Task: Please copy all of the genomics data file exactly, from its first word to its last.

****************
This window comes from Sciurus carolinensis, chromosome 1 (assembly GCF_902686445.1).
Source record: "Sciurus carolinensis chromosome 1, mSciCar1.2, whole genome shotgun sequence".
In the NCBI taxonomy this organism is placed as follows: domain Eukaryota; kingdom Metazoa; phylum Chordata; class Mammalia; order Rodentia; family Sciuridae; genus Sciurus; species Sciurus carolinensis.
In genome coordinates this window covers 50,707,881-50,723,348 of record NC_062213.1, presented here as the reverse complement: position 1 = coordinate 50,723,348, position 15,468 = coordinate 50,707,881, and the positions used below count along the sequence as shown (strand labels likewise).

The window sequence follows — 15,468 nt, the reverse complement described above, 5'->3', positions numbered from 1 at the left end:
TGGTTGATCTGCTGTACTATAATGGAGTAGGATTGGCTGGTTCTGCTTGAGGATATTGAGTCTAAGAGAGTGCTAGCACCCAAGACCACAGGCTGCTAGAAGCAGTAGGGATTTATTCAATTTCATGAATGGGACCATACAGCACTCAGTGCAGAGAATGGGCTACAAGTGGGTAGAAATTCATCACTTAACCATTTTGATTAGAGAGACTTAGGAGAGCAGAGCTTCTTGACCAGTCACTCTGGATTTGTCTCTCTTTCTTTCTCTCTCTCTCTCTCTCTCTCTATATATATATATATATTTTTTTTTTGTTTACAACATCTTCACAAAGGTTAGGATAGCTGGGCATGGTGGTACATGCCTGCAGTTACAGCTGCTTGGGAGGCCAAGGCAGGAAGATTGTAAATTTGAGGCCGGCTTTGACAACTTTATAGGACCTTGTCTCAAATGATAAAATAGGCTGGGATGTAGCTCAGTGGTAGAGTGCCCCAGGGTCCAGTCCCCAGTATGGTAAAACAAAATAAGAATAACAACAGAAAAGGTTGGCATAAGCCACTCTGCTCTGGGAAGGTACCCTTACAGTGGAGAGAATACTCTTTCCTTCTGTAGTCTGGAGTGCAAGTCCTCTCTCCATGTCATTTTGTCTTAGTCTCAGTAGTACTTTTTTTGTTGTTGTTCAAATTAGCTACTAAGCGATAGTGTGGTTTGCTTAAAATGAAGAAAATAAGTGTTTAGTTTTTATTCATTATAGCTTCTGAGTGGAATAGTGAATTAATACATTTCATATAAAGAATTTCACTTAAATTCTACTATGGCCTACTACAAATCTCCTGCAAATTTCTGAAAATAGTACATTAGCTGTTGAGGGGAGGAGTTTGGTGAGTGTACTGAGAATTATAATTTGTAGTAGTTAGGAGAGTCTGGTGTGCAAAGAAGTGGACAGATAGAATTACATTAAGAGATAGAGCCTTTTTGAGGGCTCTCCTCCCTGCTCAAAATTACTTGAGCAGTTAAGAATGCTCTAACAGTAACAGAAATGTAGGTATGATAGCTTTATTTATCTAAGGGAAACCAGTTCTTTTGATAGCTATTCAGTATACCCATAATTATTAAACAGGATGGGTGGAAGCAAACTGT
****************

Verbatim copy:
This window comes from Sciurus carolinensis, chromosome 1 (assembly GCF_902686445.1).
Source record: "Sciurus carolinensis chromosome 1, mSciCar1.2, whole genome shotgun sequence".
In the NCBI taxonomy this organism is placed as follows: domain Eukaryota; kingdom Metazoa; phylum Chordata; class Mammalia; order Rodentia; family Sciuridae; genus Sciurus; species Sciurus carolinensis.
In genome coordinates this window covers 50,707,881-50,723,348 of record NC_062213.1, presented here as the reverse complement: position 1 = coordinate 50,723,348, position 15,468 = coordinate 50,707,881, and the positions used below count along the sequence as shown (strand labels likewise).

The window sequence follows — 15,468 nt, the reverse complement described above, 5'->3', positions numbered from 1 at the left end:
TGGTTGATCTGCTGTACTATAATGGAGTAGGATTGGCTGGTTCTGCTTGAGGATATTGAGTCTAAGAGAGTGCTAGCACCCAAGACCACAGGCTGCTAGAAGCAGTAGGGATTTATTCAATTTCATGAATGGGACCATACAGCACTCAGTGCAGAGAATGGGCTACAAGTGGGTAGAAATTCATCACTTAACCATTTTGATTAGAGAGACTTAGGAGAGCAGAGCTTCTTGACCAGTCACTCTGGATTTGTCTCTCTTTCTTTCTCTCTCTCTCTCTCTCTCTCTATATATATATATATATTTTTTTTTTGTTTACAACATCTTCACAAAGGTTAGGATAGCTGGGCATGGTGGTACATGCCTGCAGTTACAGCTGCTTGGGAGGCCAAGGCAGGAAGATTGTAAATTTGAGGCCGGCTTTGACAACTTTATAGGACCTTGTCTCAAATGATAAAATAGGCTGGGATGTAGCTCAGTGGTAGAGTGCCCCAGGGTCCAGTCCCCAGTATGGTAAAACAAAATAAGAATAACAACAGAAAAGGTTGGCATAAGCCACTCTGCTCTGGGAAGGTACCCTTACAGTGGAGAGAATACTCTTTCCTTCTGTAGTCTGGAGTGCAAGTCCTCTCTCCATGTCATTTTGTCTTAGTCTCAGTAGTACTTTTTTTGTTGTTGTTCAAATTAGCTACTAAGCGATAGTGTGGTTTGCTTAAAATGAAGAAAATAAGTGTTTAGTTTTTATTCATTATAGCTTCTGAGTGGAATAGTGAATTAATACATTTCATATAAAGAATTTCACTTAAATTCTACTATGGCCTACTACAAATCTCCTGCAAATTTCTGAAAATAGTACATTAGCTGTTGAGGGGAGGAGTTTGGTGAGTGTACTGAGAATTATAATTTGTAGTAGTTAGGAGAGTCTGGTGTGCAAAGAAGTGGACAGATAGAATTACATTAAGAGATAGAGCCTTTTTGAGGGCTCTCCTCCCTGCTCAAAATTACTTGAGCAGTTAAGAATGCTCTAACAGTAACAGAAATGTAGGTATGATAGCTTTATTTATCTAAGGGAAACCAGTTCTTTTGATAGCTATTCAGTATACCCATAATTATTAAACAGGATGGGTGGAAGCAAACTGT